The movie version of a Dave Eggars novel wastes Tom Hanks and leaps headlong into cultural cliché.
Philip Roth's veiled autobiography about early 1950s college life makes little headway on screen.
Marcin Wrona's portrayal of a wedding, and a haunting, is a brilliant look at historical denial.
Stephen Frears' biopic has star power (Meryl Streep and Hugh Grant) but remains ordinary.
Four directors do a good job of situating purgatory on a California highway, until they run out of gas.
Ben Wheatley's adaptation of a 1975 J.G. Ballard parable is beautiful to look at but dated in spirit.
Alejandro Amenábar's mediocre devil-worship thriller is really an object lesson in manipulated hysteria.
David Farr's creepy thriller about babies and unstable mothers is at once unsettling but predictable.
The prequel to "Cloverfield" is an ode to the menace of John Goodman, who steals this show.
Tim Burton's whimsical latest has a better chance of appealing to grandchildren than adults.
Directed by: David MacKenzie
Starring: Ben Foster, Chris Pine, Gil Birmingham, Jeff Bridges, Katy Mixon
Hell or High Water
"Hell or High Water" is an engaging remake of the Western for the early 21st century. On the surface it's a classic buddy film with two sets of buddies, bank-robbing brothers, hotheaded vs. cool-headed, and two Texas Rangers, one old and crusty, the other half-Comanche, half-Mexican. Stereotypes abound: abusive father, mother who prefers one son, acerbic divorcee, savvy waitress (nicely played by Katy Mixon), evil banker, and serial robberies.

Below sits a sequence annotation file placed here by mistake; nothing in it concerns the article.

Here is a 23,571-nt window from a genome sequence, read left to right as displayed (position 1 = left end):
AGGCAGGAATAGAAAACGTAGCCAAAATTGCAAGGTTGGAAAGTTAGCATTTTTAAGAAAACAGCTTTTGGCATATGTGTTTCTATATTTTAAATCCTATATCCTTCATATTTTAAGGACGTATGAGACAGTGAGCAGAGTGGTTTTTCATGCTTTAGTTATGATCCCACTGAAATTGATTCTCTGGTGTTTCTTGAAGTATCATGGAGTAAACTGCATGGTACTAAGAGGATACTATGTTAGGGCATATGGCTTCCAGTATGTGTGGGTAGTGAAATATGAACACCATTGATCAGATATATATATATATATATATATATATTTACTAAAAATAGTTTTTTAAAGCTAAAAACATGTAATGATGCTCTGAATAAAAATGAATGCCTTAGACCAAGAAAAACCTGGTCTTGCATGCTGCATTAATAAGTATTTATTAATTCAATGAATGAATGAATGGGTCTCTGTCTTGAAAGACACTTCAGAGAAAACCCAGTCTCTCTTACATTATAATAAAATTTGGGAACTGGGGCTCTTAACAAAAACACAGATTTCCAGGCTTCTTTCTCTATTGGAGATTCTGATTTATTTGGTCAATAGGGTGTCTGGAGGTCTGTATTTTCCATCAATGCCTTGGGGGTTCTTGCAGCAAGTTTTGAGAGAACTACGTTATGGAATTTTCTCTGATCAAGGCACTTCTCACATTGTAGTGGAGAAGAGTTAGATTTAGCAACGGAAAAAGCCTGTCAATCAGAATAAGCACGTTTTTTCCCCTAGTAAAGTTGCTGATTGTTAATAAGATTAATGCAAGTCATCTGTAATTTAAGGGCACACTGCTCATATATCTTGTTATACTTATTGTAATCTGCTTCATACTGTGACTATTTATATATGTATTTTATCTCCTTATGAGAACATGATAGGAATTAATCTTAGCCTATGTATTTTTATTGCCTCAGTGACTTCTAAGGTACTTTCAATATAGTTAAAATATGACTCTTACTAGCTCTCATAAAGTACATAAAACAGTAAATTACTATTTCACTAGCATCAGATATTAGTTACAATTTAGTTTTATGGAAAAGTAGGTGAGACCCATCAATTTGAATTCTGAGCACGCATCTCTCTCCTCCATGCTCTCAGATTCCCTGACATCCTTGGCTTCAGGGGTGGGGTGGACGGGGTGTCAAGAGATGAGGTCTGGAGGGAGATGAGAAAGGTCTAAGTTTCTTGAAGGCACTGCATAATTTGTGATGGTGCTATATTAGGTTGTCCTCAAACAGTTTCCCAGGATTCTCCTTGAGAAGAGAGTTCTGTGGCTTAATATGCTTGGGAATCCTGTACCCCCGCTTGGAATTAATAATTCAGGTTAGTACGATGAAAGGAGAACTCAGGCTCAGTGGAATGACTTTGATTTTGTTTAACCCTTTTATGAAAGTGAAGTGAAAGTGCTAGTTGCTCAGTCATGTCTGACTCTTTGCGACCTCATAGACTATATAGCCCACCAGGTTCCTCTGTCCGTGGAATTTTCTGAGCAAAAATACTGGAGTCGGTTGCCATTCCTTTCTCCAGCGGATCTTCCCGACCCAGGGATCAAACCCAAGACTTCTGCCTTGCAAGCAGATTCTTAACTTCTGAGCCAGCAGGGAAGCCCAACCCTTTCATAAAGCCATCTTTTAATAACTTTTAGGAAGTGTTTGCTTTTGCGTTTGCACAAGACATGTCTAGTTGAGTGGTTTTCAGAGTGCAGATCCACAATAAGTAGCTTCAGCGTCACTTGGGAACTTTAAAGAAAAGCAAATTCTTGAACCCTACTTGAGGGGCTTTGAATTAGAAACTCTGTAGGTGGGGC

Scottish director David Mackenzie and writer Taylor Sheridan ("Sicario") effectively refashion these stereotypes to fit today's culture. Though one Ranger spews non-PC language, he remains devoted to his Mexican-Native American sidekick. Robberies aside, bankers are portrayed as evildoers that peddle reverse mortgages with onerous terms. Everything about the West Texas small town setting echoes the bypassed rural America that elected Donald Trump. The townspeople don't identify particularly with the gunmen, nor are they particularly eager to help out a government (represented by the Rangers) they consider irrelevant to their lives.
In contrast to the stylized blood and gore of Quentin Tarantino's "The Hateful Eight," MacKenzie's movie gives you only two deaths and just one spurting artery. Sheridan's script keeps the story moving by shifting between the pursued buddy robbers and pursuing buddy lawmen. Robber brothers Tanner and Toby (appealingly acted by Ben Foster and Chris Pine) are neither evil enough to warrant being killed nor heroic enough to idolize. Ranger Marcus Hamilton (three weeks from retirement) — Jeff Bridges in yet another winning role — is low-keyed in the style of Peter Falk's "Colombo," the bumbling yet incisive detective in the trench coat. Sidekick Alberto (Gil Birmingham) tells him: "I don't know how you're to survive without someone to outsmart." Over-the-hill Hamilton, of course, possesses his own array of quips, as in "sitting on the porch, practicing my future." This is a "talky" in the best sense.Reviewed by: William Graebner and Dianne Bennett